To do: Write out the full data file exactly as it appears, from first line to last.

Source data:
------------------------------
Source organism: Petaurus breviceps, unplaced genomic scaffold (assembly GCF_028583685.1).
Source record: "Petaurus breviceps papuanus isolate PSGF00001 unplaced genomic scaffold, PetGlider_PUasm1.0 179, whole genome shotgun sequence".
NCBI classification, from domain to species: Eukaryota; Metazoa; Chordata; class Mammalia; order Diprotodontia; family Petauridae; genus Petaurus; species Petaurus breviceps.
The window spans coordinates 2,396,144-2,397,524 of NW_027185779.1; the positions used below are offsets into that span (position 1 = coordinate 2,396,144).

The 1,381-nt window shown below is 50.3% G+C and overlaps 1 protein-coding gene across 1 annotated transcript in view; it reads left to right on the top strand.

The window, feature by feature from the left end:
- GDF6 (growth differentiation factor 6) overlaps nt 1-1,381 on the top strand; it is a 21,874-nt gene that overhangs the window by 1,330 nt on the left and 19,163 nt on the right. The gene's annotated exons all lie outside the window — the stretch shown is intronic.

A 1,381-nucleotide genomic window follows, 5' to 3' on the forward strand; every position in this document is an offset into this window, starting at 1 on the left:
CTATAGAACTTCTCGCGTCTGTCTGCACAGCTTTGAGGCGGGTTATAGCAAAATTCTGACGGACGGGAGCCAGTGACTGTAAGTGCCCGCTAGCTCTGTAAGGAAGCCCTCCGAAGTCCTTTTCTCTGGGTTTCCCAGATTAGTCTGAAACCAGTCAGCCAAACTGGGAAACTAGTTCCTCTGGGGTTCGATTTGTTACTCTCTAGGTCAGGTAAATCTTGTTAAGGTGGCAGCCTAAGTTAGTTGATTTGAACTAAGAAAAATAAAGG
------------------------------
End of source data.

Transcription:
Source organism: Petaurus breviceps, unplaced genomic scaffold (assembly GCF_028583685.1).
Source record: "Petaurus breviceps papuanus isolate PSGF00001 unplaced genomic scaffold, PetGlider_PUasm1.0 179, whole genome shotgun sequence".
NCBI classification, from domain to species: Eukaryota; Metazoa; Chordata; class Mammalia; order Diprotodontia; family Petauridae; genus Petaurus; species Petaurus breviceps.
The window spans coordinates 2,396,144-2,397,524 of NW_027185779.1; the positions used below are offsets into that span (position 1 = coordinate 2,396,144).

The 1,381-nt window shown below is 50.3% G+C and overlaps 1 protein-coding gene across 1 annotated transcript in view; it reads left to right on the top strand.

The window, feature by feature from the left end:
- GDF6 (growth differentiation factor 6) overlaps nt 1-1,381 on the top strand; it is a 21,874-nt gene that overhangs the window by 1,330 nt on the left and 19,163 nt on the right. The gene's annotated exons all lie outside the window — the stretch shown is intronic.

A 1,381-nucleotide genomic window follows, 5' to 3' on the forward strand; every position in this document is an offset into this window, starting at 1 on the left:
CTATAGAACTTCTCGCGTCTGTCTGCACAGCTTTGAGGCGGGTTATAGCAAAATTCTGACGGACGGGAGCCAGTGACTGTAAGTGCCCGCTAGCTCTGTAAGGAAGCCCTCCGAAGTCCTTTTCTCTGGGTTTCCCAGATTAGTCTGAAACCAGTCAGCCAAACTGGGAAACTAGTTCCTCTGGGGTTCGATTTGTTACTCTCTAGGTCAGGTAAATCTTGTTAAGGTGGCAGCCTAAGTTAGTTGATTTGAACTAAGAAAAATAAAGG